As local firms and corporations continue to announce plans for regional markets expansion, one of the leading banks in the country, Barclays Bank Botswana, seems to be targeting opportunities in that line of business.
The bank, which has in the past partnered with companies such as leading retailer, Choppies Limited, confirmed this week that it is ‘ready’ to finance spread outs to foreign markets by other Botswana based businesses.
Local companies such as Sefalana, Choppies, Letshego, Furnmart, and Turnstar Holdings have already found their way into the African market.
The corporate Regional Head for Southern Africa, Dr Mabouba Diagne of the Barclays Africa group, says that the bank has identified corporate financing as one area that the bank should venture into.
He told Sunday Standard on Friday that the local unit of the London originating bank had identified a huge potential in the local market of the corporate financing and would soon intermediate in finance provision for any corporation intending to start operations abroad.
“We intend to use our strong retail sector business to support the corporate financing sector which has a massive potential,” he said in a brief interview this week following his visit to the local units of the bank.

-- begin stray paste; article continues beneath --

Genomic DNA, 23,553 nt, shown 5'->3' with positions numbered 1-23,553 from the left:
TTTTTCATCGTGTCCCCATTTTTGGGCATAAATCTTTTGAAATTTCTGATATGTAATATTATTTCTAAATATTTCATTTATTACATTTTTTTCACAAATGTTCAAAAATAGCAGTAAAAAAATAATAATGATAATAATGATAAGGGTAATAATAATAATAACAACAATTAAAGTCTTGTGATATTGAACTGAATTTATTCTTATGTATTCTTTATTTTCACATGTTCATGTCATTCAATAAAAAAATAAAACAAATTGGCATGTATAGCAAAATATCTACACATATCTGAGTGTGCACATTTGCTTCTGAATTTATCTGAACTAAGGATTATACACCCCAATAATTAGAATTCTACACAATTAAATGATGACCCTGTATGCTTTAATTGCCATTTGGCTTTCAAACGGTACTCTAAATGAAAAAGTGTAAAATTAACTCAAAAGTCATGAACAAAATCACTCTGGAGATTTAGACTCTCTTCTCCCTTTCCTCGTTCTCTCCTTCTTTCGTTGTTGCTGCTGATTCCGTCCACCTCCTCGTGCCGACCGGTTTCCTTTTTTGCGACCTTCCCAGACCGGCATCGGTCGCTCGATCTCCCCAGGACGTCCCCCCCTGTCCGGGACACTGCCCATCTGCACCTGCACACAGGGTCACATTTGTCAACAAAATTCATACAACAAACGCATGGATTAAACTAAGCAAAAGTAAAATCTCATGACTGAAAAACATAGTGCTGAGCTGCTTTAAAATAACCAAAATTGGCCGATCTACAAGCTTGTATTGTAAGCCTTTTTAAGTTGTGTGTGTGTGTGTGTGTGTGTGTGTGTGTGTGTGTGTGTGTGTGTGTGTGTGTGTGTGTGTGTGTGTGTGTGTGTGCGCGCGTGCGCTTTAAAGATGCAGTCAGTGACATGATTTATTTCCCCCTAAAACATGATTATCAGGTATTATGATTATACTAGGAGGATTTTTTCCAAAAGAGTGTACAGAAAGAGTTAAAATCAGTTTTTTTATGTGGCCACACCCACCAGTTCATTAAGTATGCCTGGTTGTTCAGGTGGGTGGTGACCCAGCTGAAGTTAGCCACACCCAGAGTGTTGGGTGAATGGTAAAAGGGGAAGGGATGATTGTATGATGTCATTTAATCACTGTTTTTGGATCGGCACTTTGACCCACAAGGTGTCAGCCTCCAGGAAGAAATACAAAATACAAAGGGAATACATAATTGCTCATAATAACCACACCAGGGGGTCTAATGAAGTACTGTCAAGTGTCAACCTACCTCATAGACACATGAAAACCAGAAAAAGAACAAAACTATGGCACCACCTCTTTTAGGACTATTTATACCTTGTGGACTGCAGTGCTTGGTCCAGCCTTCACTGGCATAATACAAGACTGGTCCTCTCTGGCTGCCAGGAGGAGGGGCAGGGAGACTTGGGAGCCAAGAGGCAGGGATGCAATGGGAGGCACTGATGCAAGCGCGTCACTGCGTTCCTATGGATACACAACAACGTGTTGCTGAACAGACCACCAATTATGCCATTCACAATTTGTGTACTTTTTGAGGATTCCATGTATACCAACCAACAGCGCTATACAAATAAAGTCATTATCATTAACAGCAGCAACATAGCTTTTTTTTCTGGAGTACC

Following the South African unit’s purchase of Barclays’s operations in eight African countries last year, the investment bank has access to offices, customers, staff and information in nations including Botswana, Kenya, Ghana and Mozambique.
An insider at the bank says one of Barclays bank’s goals is to increase corporate clients and win multinational business by using an online banking tool which offers a range of services, including allowing companies to use an iPad to pay salaries across several countries in multiple currencies.
Although Mabouba did not give much detail on how the bank would go about the corporate financing, it is highly likely that the bank could also consider bond sales as practiced in the other units of the group across the continent.
Available figures show that the dollar-bond sales from African governments and companies rose to a record $9.68bn last year from $6.04bn in 2012.